Starter Miles Mikolas pitched six innings and gave up one run on seven hits. Giovanny Gallegos surrendered a run in the seventh before Andrew Miller, John Brebbia, Ryan Helsley, Tyler Webb and Carlos Martinez yielded no runs the rest of the way.
The Cardinals managed to scratch one run across the plate, but that wasn’t nearly enough as St. Louis lost its second straight contest to Washington at Busch Stadium.
Again, the Cardinals were nearly no-hit, this time by Max Scherzer, until Paul Goldschmidt’s single in the seventh inning. Pinch hitter Jose Martinez drove in the Cardinals’ only run on a double in the eighth after Paul DeJong singled for one of the three Cardinal hits in the game.
Starter Adam Wainwright pitched very well, but received no run support. Wainwright tossed 7 1/3 innings and gave up three runs on three hits. Two of the three runs scored in the eighth. Andrew Miller and Ryan Helsley collected the final five outs.
The Series moved to Washington for Game 3, but the script was similar. The offense-deficient Cardinals once again were the losers, this time spanked by an 8-1 score.
St. Louis’ offense pushed its lone run across the plate in the seventh inning on a single by Paul DeJong, one of only seven hits against Nats starter Stephen Strasburg.
Starter Jack Flaherty pitched four innings and gave up four runs on five hits. Tyler Webb and John Brebbia yielded three more scores between them before Daniel Ponce de Leon was charged with the final Washington run.
The Cardinals entered Game 4 with a slightly different lineup, but even with Jose Martinez and Harrison Bader starting, the result was the same. St. Louis lost 7-4, despite scoring more runs than in the previous three games combined.
After falling behind 7-0 in the first inning, the Cardinals got on the board in the fourth on a solo home run by Yadier Molina. Three more runs were added in the fifth inning. Tommy Edman grounded out to plate Bader. Martinez doubled to bring in Kolten Wong and Dexter Fowler.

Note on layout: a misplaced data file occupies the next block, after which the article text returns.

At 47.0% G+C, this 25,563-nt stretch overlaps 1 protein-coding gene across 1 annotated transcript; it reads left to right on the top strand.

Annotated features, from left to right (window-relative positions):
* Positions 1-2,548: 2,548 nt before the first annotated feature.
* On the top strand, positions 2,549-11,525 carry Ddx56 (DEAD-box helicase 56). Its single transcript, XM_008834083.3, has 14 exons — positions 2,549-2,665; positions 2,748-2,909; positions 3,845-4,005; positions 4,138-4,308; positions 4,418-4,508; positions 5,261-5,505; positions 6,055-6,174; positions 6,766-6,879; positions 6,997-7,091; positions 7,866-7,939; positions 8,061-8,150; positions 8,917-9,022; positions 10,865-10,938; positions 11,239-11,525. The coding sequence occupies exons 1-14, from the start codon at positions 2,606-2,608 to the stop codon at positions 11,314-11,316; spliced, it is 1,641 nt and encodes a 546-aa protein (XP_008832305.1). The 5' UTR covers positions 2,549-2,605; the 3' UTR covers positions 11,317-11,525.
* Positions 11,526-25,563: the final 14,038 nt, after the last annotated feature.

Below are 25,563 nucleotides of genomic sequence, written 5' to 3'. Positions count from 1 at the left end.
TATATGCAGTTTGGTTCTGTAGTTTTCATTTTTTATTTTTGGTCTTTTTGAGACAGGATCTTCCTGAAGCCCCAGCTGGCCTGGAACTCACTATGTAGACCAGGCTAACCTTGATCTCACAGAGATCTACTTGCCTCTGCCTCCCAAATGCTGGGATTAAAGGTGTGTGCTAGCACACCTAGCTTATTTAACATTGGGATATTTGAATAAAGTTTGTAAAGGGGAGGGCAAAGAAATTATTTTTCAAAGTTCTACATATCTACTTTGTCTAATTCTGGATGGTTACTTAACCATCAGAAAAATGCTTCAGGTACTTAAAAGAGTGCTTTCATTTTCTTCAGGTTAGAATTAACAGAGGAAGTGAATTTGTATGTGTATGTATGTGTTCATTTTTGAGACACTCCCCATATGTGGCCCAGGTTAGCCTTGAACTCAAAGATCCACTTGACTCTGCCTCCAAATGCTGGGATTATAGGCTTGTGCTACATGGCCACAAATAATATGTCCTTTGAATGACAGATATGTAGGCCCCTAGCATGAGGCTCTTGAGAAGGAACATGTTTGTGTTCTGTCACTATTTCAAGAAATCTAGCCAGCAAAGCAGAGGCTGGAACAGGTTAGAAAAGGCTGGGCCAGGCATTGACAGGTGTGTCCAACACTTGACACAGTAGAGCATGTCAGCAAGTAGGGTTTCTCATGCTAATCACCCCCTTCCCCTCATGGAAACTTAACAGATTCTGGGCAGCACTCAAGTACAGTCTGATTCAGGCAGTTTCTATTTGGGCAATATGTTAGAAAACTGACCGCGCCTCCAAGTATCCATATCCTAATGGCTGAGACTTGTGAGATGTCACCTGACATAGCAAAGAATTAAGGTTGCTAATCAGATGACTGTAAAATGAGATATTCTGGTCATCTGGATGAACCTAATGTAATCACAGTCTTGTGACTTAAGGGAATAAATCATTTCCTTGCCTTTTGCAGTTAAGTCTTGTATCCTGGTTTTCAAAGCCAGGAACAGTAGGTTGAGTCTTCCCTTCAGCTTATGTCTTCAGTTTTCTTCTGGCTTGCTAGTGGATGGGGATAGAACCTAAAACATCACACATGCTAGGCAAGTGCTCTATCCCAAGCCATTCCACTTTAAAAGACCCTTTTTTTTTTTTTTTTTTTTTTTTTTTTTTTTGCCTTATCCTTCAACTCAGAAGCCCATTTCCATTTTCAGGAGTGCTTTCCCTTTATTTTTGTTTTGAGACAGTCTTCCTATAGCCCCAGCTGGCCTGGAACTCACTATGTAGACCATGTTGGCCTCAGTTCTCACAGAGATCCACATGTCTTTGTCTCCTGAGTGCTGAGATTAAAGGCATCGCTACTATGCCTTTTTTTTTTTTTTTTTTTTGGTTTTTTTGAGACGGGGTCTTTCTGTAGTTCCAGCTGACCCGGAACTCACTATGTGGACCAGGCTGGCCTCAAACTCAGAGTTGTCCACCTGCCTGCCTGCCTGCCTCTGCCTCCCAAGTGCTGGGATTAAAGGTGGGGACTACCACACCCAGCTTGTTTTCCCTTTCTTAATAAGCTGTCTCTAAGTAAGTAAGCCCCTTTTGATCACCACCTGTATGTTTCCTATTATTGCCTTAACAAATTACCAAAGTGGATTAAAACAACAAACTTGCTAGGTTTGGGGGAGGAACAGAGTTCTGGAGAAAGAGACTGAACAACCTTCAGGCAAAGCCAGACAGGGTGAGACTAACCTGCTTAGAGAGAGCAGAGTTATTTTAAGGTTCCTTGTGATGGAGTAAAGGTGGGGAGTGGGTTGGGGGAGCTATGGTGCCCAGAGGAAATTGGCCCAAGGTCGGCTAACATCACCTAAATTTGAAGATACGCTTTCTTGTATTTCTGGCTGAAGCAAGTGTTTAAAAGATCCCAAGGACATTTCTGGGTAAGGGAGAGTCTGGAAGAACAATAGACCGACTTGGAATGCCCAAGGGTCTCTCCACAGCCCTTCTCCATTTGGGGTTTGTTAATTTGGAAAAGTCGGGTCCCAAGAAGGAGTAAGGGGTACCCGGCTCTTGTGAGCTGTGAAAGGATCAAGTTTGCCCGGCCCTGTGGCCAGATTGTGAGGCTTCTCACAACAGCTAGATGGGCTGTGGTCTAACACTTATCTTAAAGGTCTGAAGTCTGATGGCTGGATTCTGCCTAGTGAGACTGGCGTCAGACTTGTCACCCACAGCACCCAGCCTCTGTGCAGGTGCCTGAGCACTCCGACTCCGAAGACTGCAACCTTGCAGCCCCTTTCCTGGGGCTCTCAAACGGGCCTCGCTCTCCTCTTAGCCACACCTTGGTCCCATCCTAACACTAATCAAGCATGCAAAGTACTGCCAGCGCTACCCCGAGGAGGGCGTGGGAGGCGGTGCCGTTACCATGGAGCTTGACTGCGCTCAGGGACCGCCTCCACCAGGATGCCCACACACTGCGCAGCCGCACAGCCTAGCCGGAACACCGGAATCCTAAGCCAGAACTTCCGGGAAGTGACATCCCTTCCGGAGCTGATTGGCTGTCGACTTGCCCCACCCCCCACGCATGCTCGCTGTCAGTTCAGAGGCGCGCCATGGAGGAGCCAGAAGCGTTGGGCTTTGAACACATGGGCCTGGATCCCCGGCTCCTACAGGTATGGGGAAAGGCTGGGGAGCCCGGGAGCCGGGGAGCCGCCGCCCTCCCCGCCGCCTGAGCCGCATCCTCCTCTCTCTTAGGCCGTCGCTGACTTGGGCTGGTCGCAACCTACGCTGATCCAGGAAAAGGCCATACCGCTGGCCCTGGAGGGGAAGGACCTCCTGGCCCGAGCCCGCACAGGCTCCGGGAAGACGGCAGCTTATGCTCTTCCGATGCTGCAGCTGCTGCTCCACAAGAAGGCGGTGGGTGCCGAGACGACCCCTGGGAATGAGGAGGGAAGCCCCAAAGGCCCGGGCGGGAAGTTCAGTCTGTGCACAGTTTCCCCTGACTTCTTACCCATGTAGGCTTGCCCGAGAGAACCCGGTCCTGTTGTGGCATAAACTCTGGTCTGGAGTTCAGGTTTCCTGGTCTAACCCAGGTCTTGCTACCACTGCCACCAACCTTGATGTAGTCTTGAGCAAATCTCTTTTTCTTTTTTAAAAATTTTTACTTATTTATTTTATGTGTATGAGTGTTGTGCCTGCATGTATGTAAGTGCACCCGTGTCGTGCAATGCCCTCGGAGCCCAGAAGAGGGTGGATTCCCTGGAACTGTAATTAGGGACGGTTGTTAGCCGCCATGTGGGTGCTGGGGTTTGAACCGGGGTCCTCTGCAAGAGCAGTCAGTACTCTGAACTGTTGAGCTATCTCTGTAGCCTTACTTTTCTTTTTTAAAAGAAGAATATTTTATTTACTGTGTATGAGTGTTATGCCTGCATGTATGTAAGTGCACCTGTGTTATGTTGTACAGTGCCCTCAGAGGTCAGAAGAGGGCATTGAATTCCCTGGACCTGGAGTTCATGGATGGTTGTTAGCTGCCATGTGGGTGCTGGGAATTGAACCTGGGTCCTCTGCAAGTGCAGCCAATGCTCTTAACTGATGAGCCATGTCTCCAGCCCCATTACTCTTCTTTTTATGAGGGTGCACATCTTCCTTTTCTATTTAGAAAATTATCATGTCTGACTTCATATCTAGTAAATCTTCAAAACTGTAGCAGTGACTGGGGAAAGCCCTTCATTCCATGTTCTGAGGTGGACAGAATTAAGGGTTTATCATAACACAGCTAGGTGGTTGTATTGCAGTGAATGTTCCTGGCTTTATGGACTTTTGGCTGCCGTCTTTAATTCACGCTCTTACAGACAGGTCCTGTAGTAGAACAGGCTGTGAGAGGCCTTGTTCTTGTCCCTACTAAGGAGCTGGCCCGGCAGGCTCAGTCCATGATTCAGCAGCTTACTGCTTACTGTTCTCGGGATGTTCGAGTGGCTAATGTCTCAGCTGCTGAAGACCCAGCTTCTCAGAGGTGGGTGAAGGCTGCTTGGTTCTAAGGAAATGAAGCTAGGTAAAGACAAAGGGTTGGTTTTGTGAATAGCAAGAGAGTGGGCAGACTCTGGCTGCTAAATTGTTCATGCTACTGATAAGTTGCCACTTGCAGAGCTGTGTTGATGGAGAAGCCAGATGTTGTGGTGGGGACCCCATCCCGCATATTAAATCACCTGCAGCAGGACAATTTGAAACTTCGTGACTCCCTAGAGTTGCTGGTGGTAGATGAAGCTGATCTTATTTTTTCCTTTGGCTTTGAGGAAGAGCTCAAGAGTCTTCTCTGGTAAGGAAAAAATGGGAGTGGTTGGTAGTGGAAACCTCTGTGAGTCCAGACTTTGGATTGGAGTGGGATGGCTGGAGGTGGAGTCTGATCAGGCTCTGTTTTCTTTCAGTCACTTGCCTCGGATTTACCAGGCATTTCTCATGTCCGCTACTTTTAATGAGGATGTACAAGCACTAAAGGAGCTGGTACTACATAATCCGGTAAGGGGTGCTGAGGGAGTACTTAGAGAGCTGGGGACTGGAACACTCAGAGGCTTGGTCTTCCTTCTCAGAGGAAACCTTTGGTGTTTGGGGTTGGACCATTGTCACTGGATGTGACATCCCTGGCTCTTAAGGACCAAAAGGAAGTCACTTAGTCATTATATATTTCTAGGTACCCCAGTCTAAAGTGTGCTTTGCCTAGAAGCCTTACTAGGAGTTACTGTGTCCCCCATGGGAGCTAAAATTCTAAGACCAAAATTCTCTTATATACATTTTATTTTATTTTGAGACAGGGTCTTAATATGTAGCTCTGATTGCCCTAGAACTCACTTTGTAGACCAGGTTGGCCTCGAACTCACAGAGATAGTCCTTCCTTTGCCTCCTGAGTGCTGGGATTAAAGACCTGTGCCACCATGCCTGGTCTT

Dakota Hudson didn’t have it. St. Louis’ starter lasted only 1/3 of an inning, giving up seven runs, four earned, on five hits. Adam Wainwright, Ryan Helsley, Giovanny Gallegos and Andrew Miller did not allow a run the rest of the way, but the damage was done.
What went wrong?
The lack of scoring was the predominant issue in the Cards’ poor showing, a weakness all season. Nationals pitchers completely shut down the offense, as the Cardinals plated only six runs in the four games. Their aggregate slash line was .130/.195/.179/.374.
Only Jose Martinez, who did not start every game, had an OPS above .800 during the NLCS. The next highest OPS was .702 by Yadier Molina. Middle of the order batters Marcell Ozuna and Paul Goldschmidt had OPSes of .438 and .125 respectively in the NLCS after leading the way in the Division Series win.
Two starting pitchers faltered. Dakota Hudson had a disastrous start in Game 4 after the letdown of Jack Flaherty yielding four runs in four innings in Game 3 (9.00 ERA). Miles Mikolas (1.50) and Adam Wainwright (3.00) were fine, as was the bullpen (2.76).
While the NLCS was a major disappointment, the 2019 season represented a successful turnaround for the Cardinals, with 91 wins, the division title and a place earned among MLB’s final four.
TCN’s Marilyn Green contributed to this article.
Link to master article with all 2019 award winners and team recaps for the entire system. This 50-article annual series is now concluded.
What is next?
Now that our recap of 2019 is in the books, starting on Monday will be our next series – the countdown of The Cardinal Nation’s Top 50 Prospects for 2020.
Bonus for members of The Cardinal Nation
Join The Cardinal Nation for the most comprehensive coverage of the St. Louis Cardinals from the majors through the entire minor league system.
© 2019 The Cardinal Nation, thecardinalnation.com. All rights reserved. This material may not be published, broadcast, rewritten or redistributed.